[I've just started reading through the 1980 issues of The Militant. The article below is by Paul Seigel, who wrote important works on Shakespeare and religion.]
Shakespeare and working people
The Old Vic company of London is touring China, putting on Shakespearean performances . This could not have happened during the time of Mao Zedong, when Shakespeare was banned.
Shakespearean drama, with its kings and queens, its lords and ladies, is "feudal," it was alleged, and not fit for workers and peasants. Shakespeare, who was re-read by Marx every year, was not allowed to be performed in order to guard the masses from reactionary influences.
Leon Trotsky, however, had ·no such fears. "It is childish," he wrote, "to think that bourgeois belles lettres can make a breach in class solidarity." On the contrary, "the worker will be richer" by what he gains from Shakespeare and other literary masters.
Under capitalism, to be sure, Shakespeare is often a means of repression. He is crammed down the throats of high school and college students who find his language, the conventions of his art, and his dramatic universe utterly alien to their experience.
Instead of teachers clearing away these initialobstacles, they all too frequently blame the students.
In the high schools Shakespeare is generally given a superficial reading that lauds his universality without explaining how that universality speaks through dramas shaped by the ideas of his time. In the colleges these ideas are generally presented as without relevance for us today.
We must know the Elizabethan Shakespeare if we are to do justice to him, but knowing the Elizabethan Shakespeare is not to be construed as an exercise in antiquarianism. Through our knowledge of the Elizabethan Shakespeare we can know ourselves and our times better.
Living in an age of transition between feudalism and capitalism, Shakespeare was critical of both the old feudalism and the capitalism which was coming into being.
In his plays he shows the consequences of the feudal conflicts which had to be overcome by Tudor absolutism if England was to progress . But Shakespeare saw the Tudor order as threatened not only by the old nobility but by the most aggressive section of the bourgeoisie.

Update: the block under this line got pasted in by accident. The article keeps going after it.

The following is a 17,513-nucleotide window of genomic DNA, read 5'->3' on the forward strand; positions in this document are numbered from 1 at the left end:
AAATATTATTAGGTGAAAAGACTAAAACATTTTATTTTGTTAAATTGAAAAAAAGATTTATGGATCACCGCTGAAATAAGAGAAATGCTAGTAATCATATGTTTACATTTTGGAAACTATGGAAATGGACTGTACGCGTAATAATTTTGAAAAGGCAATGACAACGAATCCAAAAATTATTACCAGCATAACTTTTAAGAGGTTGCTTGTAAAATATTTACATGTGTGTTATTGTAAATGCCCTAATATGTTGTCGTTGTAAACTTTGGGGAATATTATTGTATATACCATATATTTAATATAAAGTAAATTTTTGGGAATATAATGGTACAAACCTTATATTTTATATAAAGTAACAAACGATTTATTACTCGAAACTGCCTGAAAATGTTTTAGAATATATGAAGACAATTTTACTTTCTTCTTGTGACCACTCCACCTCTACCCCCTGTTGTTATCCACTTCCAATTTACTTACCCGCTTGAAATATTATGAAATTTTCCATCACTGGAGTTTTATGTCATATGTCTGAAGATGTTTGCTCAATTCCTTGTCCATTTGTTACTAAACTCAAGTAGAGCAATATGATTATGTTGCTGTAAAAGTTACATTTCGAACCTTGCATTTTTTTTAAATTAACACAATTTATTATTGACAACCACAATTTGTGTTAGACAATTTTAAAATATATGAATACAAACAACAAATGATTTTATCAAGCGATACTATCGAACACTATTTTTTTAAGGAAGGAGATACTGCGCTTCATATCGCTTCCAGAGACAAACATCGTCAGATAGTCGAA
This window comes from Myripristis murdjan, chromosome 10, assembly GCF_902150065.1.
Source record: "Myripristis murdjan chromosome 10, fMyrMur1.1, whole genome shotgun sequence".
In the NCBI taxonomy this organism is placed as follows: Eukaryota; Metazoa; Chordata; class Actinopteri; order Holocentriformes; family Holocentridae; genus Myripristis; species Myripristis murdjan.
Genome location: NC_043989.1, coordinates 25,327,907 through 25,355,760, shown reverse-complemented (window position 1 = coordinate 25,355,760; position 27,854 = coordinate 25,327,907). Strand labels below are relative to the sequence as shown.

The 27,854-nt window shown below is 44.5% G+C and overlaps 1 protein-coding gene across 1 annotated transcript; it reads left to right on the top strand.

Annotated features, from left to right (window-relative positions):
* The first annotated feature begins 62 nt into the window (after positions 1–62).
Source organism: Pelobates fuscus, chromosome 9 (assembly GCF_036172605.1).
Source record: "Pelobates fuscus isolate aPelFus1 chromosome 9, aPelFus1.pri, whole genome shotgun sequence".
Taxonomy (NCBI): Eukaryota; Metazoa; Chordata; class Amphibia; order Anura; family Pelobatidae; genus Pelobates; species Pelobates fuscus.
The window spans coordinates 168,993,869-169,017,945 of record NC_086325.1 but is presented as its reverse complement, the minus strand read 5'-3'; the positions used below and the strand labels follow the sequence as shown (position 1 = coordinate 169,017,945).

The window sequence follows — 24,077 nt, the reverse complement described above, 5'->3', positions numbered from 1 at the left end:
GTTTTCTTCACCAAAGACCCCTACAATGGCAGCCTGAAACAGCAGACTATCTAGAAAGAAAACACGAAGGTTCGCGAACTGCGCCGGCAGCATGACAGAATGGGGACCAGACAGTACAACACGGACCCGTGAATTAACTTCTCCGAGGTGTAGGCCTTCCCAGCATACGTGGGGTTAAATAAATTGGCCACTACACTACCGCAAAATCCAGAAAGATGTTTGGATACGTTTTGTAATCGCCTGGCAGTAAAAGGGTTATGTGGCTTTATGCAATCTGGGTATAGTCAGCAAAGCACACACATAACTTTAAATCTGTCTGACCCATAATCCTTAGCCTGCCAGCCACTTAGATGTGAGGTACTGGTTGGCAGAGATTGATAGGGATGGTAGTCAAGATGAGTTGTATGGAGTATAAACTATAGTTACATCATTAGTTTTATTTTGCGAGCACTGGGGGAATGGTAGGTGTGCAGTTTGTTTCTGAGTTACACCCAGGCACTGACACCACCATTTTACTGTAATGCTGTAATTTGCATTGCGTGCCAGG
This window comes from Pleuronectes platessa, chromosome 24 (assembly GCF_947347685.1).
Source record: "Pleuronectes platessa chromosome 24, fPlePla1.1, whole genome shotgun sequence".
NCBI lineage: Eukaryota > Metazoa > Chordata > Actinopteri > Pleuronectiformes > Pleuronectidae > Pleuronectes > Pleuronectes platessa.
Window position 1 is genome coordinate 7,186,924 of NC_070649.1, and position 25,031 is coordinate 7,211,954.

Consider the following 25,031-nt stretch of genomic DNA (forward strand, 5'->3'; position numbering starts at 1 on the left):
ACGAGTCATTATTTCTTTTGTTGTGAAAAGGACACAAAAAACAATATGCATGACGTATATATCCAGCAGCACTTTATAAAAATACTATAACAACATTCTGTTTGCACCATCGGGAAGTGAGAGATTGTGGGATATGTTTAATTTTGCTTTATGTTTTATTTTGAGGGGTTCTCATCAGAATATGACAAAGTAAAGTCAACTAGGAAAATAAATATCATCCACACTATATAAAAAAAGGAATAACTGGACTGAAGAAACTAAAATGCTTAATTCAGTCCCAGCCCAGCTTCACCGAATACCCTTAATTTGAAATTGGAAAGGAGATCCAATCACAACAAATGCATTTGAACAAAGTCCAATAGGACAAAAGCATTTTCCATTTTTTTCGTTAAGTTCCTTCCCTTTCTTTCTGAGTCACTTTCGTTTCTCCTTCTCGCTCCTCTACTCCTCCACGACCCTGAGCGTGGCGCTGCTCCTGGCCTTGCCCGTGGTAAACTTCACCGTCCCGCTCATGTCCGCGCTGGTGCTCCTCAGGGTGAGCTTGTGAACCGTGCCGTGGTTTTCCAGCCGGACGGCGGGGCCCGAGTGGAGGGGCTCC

The latter was beginning to challenge the monarchy and to transform his world into one · in which what Marx called the "cash nexus" was the only tie between human beings.
In The Merchant of Venice and Timon of Athens the "cash nexus" is portrayed as working against the sense of humanity.
Shylock's bond is the business contract which takes precedence over human compassion. What is most essential about him is not that he is a Jew but that he is typical of the capitalist who recognizes only the "cash nexus."
Although Shakespeare used the traditional medieval anti-Semitic stereotype, derived from the Jews' position as marginal traders and usurers in feudal society, there is considerable evidence that the contemporary significance Shylock had for Elizabethans was his resemblance to the Puritan usurers in their midst.
Timon's creditors belong to the world of the "cash nexus." The diatribes against gold which Timon delivers illuminate this world. Marx wrote of these passages, "Shakespeare portrays the essence of money excellently."
So too the evil members of the younger generationbin King Lear are governed by the new capitalist values, making use of business language to express their self-seeking. The words of Edmund, "Let me, if not by birth, have lands by wit," might have served as a motto for the acquisitive bourgeoisie, which was buying up estates from the older landowners.
Shakespeare was not a Marxist living beforeMarx. His ideal was a hierarchical society governed by a humanistic aristocracy. But by entering into the experience he provides us, we can be more fully conscious of the potentialities of life. These potentialties are thwarted today, as he was presciently aware, by the egoism and alienation characteristicof bourgeois society .
THE MILITANT/FEBRUARY 22, 1980
Excellent biography of Paul Siegel here: